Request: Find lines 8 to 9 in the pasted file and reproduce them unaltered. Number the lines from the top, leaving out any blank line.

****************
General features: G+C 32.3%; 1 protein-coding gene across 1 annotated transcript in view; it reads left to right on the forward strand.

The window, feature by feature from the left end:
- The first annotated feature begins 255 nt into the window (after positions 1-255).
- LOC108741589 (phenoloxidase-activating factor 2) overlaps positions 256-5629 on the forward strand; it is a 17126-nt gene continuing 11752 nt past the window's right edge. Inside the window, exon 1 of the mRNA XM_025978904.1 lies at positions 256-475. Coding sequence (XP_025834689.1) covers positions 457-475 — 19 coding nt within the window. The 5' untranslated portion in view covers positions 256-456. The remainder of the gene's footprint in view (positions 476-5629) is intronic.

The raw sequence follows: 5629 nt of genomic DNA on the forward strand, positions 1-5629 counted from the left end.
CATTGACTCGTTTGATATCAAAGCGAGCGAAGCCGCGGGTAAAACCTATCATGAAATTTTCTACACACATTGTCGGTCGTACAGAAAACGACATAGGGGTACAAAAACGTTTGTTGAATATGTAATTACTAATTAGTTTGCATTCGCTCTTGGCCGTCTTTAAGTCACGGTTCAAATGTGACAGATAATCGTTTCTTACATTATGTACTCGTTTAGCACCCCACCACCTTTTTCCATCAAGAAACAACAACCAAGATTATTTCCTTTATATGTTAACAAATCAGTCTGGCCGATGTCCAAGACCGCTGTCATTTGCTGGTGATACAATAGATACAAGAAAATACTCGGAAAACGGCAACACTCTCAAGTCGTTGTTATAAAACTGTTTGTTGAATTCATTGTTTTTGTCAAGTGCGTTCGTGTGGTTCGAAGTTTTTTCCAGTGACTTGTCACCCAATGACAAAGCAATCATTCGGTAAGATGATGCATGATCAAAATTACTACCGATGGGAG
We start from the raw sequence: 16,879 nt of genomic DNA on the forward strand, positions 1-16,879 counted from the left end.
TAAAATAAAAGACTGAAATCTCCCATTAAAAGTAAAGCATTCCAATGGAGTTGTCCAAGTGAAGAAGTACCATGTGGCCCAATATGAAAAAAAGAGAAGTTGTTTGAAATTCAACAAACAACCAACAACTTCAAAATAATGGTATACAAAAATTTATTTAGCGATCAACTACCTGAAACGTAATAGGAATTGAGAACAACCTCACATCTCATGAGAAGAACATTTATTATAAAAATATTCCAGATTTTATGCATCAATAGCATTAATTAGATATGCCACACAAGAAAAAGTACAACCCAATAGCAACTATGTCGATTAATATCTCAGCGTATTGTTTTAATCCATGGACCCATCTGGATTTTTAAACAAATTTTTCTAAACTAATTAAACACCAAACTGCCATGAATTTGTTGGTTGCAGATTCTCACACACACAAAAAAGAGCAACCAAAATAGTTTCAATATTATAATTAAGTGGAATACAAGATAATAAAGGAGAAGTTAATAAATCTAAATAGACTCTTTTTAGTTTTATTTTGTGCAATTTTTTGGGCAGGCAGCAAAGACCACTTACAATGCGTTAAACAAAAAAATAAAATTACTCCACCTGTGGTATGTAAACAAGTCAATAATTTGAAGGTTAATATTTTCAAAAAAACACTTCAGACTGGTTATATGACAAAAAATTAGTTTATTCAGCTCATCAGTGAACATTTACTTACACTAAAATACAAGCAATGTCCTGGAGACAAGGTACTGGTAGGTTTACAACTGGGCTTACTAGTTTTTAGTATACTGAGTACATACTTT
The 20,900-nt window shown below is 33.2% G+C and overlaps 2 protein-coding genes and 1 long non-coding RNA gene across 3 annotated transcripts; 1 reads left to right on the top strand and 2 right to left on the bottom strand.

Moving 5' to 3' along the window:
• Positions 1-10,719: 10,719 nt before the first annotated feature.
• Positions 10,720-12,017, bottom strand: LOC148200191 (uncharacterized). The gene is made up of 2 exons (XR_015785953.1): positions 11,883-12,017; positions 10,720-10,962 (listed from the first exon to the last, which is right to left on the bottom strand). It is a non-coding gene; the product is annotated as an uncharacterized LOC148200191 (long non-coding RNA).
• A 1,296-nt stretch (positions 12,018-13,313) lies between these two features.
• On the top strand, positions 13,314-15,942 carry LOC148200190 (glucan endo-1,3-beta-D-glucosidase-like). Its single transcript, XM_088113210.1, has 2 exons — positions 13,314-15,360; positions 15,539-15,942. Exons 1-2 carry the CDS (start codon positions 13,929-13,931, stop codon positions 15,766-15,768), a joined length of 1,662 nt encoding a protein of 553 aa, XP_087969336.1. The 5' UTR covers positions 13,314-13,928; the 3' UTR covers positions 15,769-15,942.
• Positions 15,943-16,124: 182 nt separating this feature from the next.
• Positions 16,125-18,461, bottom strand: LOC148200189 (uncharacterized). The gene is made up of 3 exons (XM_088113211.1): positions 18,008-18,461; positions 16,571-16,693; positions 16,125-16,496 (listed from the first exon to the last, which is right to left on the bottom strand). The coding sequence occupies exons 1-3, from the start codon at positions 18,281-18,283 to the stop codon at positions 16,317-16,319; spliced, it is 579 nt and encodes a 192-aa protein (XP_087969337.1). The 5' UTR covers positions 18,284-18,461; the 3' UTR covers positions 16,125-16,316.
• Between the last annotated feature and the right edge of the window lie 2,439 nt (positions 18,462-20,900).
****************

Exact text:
TAAAATAAAAGACTGAAATCTCCCATTAAAAGTAAAGCATTCCAATGGAGTTGTCCAAGTGAAGAAGTACCATGTGGCCCAATATGAAAAAAAGAGAAGTTGTTTGAAATTCAACAAACAACCAACAACTTCAAAATAATGGTATACAAAAATTTATTTAGCGATCAACTACCTGAAACGTAATAGGAATTGAGAACAACCTCACATCTCATGAGAAGAACATTTATTATAAAAATATTCCAGATTTTATGCATCAATAGCATTAATTAGATATGCCACACAAGAAAAAGTACAACCCAATAGCAACTATGTCGATTAATATCTCAGCGTATTGTTTTAATCCATGGACCCATCTGGATTTTTAAACAAATTTTTCTAAACTAATTAAACACCAAACTGCCATGAATTTGTTGGTTGCAGATTCTCACACACACAAAAAAGAGCAACCAAAATAGTTTCAATATTATAATTAAGTGGAATACAAGATAATAAAGGAGAAGTTAATAAATCTAAATAGACTCTTTTTAGTTTTATTTTGTGCAATTTTTTGGGCAGGCAGCAAAGACCACTTACAATGCGTTAAACAAAAAAATAAAATTACTCCACCTGTGGTATGTAAACAAGTCAATAATTTGAAGGTTAATATTTTCAAAAAAACACTTCAGACTGGTTATATGACAAAAAATTAGTTTATTCAGCTCATCAGTGAACATTTACTTACACTAAAATACAAGCAATGTCCTGGAGACAAGGTACTGGTAGGTTTACAACTGGGCTTACTAGTTTTTAGTATACTGAGTACATACTTT
The 20,900-nt window shown below is 33.2% G+C and overlaps 2 protein-coding genes and 1 long non-coding RNA gene across 3 annotated transcripts; 1 reads left to right on the top strand and 2 right to left on the bottom strand.